LTG Eric B. Schoomaker Becomes Commander, Army Medical Command
Lt. Gen. Eric B. Schoomaker assumes command of Army's largest medical organization Dec. 13, after becoming the U.S. Army Surgeon General two days earlier.

Lt. Gen. Eric B. Schoomaker assumed command of the Army\'s largest medical organization during a ceremony at Fort Sam Houston, Texas, on Thursday, Dec. 13.

Army Vice Chief of Staff Gen. Richard A. Cody passed the flag of U.S. Army Medical Command to Schoomaker, who replaces Maj. Gen. Gale S. Pollock, acting commander since March. Pollock now serves as deputy surgeon general for force management.

As MEDCOM commander, Schoomaker has command authority over Army fixed-facility medical, dental and veterinary units in the United States and Europe. Earlier in the week he was promoted and sworn in for his "second hat" as Army Surgeon General. In that capacity, he has Army staff responsibility for all Army medical, dental and veterinary missions, including those of deployable and Reserve Component units.

Medical Command is one of 11 Direct Reporting Units in the Army. It includes approximately 27,000 military personnel and 28,000 civilian employees. It provides medical care for more than 5 million beneficiaries - active-duty service members, retirees and their family members.

"I pledge to be tireless in my efforts to have all soldiers and family members live long and stay young in mind, body and spirit," Schoomaker said during his remarks.

"Through 232 years of our history, a history that began six weeks after the Army itself was formed, and very shortly after the Declaration of Independence, courageous and gifted Soldier-medics have kept faith with those who place themselves in harm's way. The essence of our professionalism and ethos is embodied in our Warrior Medics," he said.

Cody praised Army medical personnel, calling them "the people who stare death in the face and say 'not on my watch.'"

He spoke of presenting Purple Heart medals to 1st Lt. Jabari White and Staff Sgt. Victor Dominguez, both severely injured and recovering at Brooke Army Medical Center. He described how White refused to receive his medal in bed, but dressed and stood for the ceremony despite severe burns, and of how Dominguez, with 90 percent of his body bandaged, "fought to salute me."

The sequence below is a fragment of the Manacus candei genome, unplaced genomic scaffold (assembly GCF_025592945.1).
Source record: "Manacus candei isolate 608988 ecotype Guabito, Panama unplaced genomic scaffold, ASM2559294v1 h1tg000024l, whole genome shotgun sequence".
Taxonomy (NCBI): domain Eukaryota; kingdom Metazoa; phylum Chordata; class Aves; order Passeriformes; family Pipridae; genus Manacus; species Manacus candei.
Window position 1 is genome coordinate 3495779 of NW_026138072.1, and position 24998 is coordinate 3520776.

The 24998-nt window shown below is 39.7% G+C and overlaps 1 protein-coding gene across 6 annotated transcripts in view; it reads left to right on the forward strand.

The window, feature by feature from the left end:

"When people think of 'Army Strong' it's only natural to think of Fort Benning or Fort Jackson or the front lines of Iraq and Afghanistan, where soldiers soldier, pushing themselves physically and mentally, weapons and platforms all about them, doing the job that soldiers do so well. When I think of Army Strong, I think of Lieutenant Jabari White and Staff Sergeant Victor Dominguez. I think of them and their doctors and their nurses and their therapists and technicians," Cody said.

Schoomaker previously served as the commander of Walter Reed Army Medical Center and the North Atlantic Regional Medical Command. He has also commanded U.S. Army Medical Research and Materiel Command and Fort Detrick, Md.; Southeast Regional Medical Command and Dwight David Eisenhower Army Medical Center; the 30th Medical Brigade headquartered in Heidelberg, Germany and Evans Army Community Hospital at Fort Carson, Colo.

He also has held the position of chief of the Army Medical Corps.

In 1979 he began his Army career as a research hematologist at Walter Reed Army Institute of Research. He also has served as assistant chief and program director of the Department of Medicine at Walter Reed Army Medical Center; medical consultant to the Headquarters of 7th Medical Command at Heidelberg, Germany; deputy commander for clinical services at Landstuhl Army Regional Medical Center in Landstuhl, Germany; chief and program director of the Department of Medicine and director of primary care at Madigan Army Medical Center in Tacoma, Wash.; director of medical education for the Office of The Surgeon General/Headquarters USAMEDCOM conducting a split operation between Washington, D.C., and Fort Sam Houston, Texas; director of clinical operations at MEDCOM Headquarters; and command surgeon for U.S. Army Forces Command.

In 1970 he graduated from the University of Michigan in Ann Arbor, was commissioned a second lieutenant as a Distinguished Military Graduate, and awarded a Bachelor of Science degree. He received his medical degree from the University of Michigan Medical School in 1975 and completed his Ph.D. in human genetics in 1979. He completed his internship and residency in internal medicine at Duke University Medical Center in Durham, N.C., from 1976 to 1978, followed by a fellowship in hematology at Duke University Medical Center in 1979.

He is certified by the American Board of Internal Medicine in both internal medicine and hematology. His military education includes completion of the Combat Casualty Care Course, Medical Management of Chemical Casualty Care Course, AMEDD Officer Advanced Course, Command and General Staff College, and the U.S. Army War College.

His awards and decorations include the Distinguished Service Medal (with oak leaf cluster), the Legion of Merit (with four oak leaf clusters), the Meritorious Service Medal (with two oak leaf clusters), the Joint Service Commendation Medal, the Army Commendation Medal, the Army Achievement Medal and the Humanitarian Service Medal. He has been honored with the Order of Military Medical Merit and the "A" Proficiency Designator and holds the Expert Field Medical Badge.

Page last updated Fri July 22nd, 2011 at 12:16